The Data Science Lab

Logistic Regression Using the scikit Library

Dr. James McCaffrey of Microsoft Research says the main advantage of scikit is that it's easy to use (even though most classes have many constructor parameters).

Logistic regression is a machine learning technique for binary classification. For example, you might want to predict the sex of a person (male or female) based on their age, state where they live, income and political leaning. There are many other techniques for binary classification, but logistic regression was one of the earliest developed and the technique is considered a fundamental machine learning skill for data scientists.

There are many tools and code libraries that you can use to perform logistic regression. The scikit-learn library (also called scikit or sklearn) is based on the Python language and is one of the most popular machine learning libraries.

A good way to see where this article is headed is to take a look at the screenshot in Figure 1. The demo program loads a 200-item set training data, and a 40-item set of test data into memory. Next, the demo creates and trains a logistic regression model using the LogisticRegression class from the scikit library.

Figure 1: Logistic Regression Using scikit in Action
[Click on image for larger view.] Figure 1: Logistic Regression Using scikit in Action/figcaption>

After training, the model is applied to the training data and the test data. The model scores 84.50 percent accuracy (169 out of 200 correct) on the training data, and 72.50 percent accuracy (29 out of 40 correct) on the test data.

The demo uses the trained model to make a gender prediction for a new, previously unseen person. The new person is age 36, from Oklahoma, has an income of $50,000 and is a political moderate. The raw p-value output is 0.0043 and because the p-value is less than 0.5 the prediction is class 0 = male. If the p-value had been greater than 0.5 then the prediction would have been class 1 = female.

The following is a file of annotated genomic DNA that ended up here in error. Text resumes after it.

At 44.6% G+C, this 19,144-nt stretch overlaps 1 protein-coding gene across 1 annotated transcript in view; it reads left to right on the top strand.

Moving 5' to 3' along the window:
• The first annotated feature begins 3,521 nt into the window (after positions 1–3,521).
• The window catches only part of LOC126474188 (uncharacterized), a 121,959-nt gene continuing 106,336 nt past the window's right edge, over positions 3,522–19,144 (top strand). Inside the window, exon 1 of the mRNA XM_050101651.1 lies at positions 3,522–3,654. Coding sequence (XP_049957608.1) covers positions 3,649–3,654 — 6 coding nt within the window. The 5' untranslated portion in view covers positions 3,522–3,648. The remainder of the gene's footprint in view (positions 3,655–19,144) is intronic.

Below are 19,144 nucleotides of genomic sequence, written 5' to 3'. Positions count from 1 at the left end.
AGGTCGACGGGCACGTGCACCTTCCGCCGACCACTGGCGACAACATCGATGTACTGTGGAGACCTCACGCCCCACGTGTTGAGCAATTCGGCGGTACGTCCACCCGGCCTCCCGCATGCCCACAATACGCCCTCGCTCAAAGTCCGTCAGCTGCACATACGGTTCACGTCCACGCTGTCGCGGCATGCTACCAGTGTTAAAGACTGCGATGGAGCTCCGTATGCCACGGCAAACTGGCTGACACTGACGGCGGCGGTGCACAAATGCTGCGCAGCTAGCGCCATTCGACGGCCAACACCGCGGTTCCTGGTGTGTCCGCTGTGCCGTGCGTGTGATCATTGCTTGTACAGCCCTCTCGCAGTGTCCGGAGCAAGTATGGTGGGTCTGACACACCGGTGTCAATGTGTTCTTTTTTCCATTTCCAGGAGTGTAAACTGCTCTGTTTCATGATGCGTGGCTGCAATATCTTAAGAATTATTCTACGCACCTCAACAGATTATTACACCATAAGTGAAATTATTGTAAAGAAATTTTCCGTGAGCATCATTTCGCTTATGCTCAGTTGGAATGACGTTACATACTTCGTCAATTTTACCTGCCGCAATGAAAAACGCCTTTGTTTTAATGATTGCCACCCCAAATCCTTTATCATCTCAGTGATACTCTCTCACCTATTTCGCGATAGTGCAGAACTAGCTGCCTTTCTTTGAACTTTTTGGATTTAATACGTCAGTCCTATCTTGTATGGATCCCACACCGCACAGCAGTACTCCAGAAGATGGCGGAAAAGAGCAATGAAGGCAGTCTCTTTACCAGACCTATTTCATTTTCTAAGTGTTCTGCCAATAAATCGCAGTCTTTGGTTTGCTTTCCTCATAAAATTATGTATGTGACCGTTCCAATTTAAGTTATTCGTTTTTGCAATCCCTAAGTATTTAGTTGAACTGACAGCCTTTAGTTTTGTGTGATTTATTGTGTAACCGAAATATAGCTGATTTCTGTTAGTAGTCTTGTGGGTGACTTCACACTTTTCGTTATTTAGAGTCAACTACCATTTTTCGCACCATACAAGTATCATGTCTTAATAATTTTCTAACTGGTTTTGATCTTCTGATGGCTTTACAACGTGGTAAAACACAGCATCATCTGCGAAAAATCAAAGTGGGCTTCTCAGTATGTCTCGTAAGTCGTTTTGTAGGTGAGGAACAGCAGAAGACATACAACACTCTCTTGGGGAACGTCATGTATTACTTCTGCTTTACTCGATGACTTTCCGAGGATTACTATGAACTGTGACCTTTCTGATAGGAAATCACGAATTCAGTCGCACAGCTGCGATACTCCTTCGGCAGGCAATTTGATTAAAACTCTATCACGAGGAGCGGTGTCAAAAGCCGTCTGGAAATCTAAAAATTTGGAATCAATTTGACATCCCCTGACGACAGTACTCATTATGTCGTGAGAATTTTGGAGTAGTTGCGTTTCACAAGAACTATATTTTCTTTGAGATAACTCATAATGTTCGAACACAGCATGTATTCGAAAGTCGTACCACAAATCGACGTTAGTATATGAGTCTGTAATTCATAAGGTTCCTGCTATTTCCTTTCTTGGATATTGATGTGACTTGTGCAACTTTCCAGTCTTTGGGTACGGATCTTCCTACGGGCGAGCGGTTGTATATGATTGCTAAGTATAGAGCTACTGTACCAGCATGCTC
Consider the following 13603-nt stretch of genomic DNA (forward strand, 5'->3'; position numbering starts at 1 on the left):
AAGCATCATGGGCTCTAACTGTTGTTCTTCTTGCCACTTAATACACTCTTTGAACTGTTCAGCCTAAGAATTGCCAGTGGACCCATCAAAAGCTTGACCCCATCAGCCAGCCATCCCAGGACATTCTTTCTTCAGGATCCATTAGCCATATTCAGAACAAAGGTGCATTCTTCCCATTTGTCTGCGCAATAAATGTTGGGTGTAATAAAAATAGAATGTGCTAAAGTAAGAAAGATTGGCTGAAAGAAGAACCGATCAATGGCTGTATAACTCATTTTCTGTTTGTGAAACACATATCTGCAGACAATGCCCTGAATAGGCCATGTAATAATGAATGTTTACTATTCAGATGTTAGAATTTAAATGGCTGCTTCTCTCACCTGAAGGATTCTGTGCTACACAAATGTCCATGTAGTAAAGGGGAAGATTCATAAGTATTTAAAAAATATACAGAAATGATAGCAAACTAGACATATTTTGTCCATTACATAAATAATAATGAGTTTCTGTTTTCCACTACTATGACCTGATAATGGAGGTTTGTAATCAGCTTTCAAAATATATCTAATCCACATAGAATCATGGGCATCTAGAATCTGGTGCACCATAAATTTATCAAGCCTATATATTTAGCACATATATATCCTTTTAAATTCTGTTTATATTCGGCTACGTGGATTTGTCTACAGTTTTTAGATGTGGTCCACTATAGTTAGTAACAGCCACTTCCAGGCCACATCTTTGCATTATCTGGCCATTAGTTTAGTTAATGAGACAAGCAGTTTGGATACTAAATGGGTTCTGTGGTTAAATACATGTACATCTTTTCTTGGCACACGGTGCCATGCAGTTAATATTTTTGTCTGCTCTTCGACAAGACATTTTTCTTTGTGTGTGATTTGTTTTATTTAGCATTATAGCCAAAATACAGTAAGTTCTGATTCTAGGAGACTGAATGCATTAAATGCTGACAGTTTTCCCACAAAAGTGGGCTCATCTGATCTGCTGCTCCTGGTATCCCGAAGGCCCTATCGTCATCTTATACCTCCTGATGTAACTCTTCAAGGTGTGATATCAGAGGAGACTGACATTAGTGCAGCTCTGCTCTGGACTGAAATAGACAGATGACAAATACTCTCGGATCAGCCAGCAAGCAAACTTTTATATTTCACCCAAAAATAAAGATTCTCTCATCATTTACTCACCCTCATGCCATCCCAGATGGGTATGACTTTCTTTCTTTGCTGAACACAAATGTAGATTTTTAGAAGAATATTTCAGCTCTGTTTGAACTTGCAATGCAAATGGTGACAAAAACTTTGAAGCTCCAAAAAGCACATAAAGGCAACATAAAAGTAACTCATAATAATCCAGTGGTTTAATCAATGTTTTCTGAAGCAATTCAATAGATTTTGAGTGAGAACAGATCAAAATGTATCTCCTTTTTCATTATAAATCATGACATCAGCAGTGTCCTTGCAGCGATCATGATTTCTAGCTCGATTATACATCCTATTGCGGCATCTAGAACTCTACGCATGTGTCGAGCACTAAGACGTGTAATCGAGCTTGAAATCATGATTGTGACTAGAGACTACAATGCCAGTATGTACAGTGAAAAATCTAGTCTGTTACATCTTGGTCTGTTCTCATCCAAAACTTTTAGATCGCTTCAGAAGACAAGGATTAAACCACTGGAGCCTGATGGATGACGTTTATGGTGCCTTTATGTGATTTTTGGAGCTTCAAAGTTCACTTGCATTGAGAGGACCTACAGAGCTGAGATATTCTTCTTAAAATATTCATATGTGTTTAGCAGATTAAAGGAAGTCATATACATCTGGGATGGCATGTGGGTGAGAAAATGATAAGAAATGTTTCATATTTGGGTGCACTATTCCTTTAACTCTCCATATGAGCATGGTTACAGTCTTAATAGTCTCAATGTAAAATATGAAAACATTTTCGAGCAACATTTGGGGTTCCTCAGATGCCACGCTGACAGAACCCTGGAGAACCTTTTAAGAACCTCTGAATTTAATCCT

The demo concludes by displaying a confusion matrix that shows the counts of the four possible outcomes for a binary classification problem. The counts are: the number of class 0 (male) correctly predicted (17), the number of class 0 incorrectly predicted (9), the number of class 1 (female) incorrectly predicted (2) and the number of class 1 correctly predicted (12).

This article assumes you have intermediate or better skill with a C-family programming language, but doesn't assume you know much about logistic regression or the scikit library. The complete source code for the demo program is presented in this article. The source code is also available in the accompanying file download and also online.

Installing the scikit Library
There are several ways to install the scikit library. I recommend installing the Anaconda Python distribution. Anaconda contains a core Python engine plus over 500 libraries that are (mostly) compatible with each other. I used Anaconda3-2020.02 which contains Python 3.7.6 and the scikit 0.22.1 version. The demo code runs on Windows 10 or 11.

Briefly, Anaconda is installed using a Windows self-extracting executable file. The setup process is mostly straightforward and takes about 15 minutes. You can consult step-by-step instructions.

There are more up-to-date versions of Anaconda/Python/scikit library available. But because the Python ecosystem has hundreds of libraries, if you install the most recent versions of these libraries, you run a greater risk of library incompatibilities -- a major headache when working with Python.

The Data
The data, available here, is artificial. The structure of data looks like:

1   0.24   1   0   0   0.2950   0   0   1
0   0.39   0   0   1   0.5120   0   1   0
1   0.63   0   1   0   0.7580   1   0   0
0   0.36   1   0   0   0.4450   0   1   0
1   0.27   0   1   0   0.2860   0   0   1
. . .

The tab-delimited fields are sex (0 = male, 1 = female), age (divided by 100), state (Michigan = 100, Nebraska = 010, Oklahoma = 001), income (divided by $100,000) and political leaning (conservative = 100, moderate = 010, liberal = 001). For scikit logistic regression, the variable to predict should be encoded as 0 or 1. The numeric predictors should be normalized to all the same range, typically 0.0 to 1.0 or -1.0 to +1.0. The categorical predictors should be one-hot encoded. For example, if there were five states instead of just three, the states would be encoded as 10000, 01000, 00100, 00010, 00001.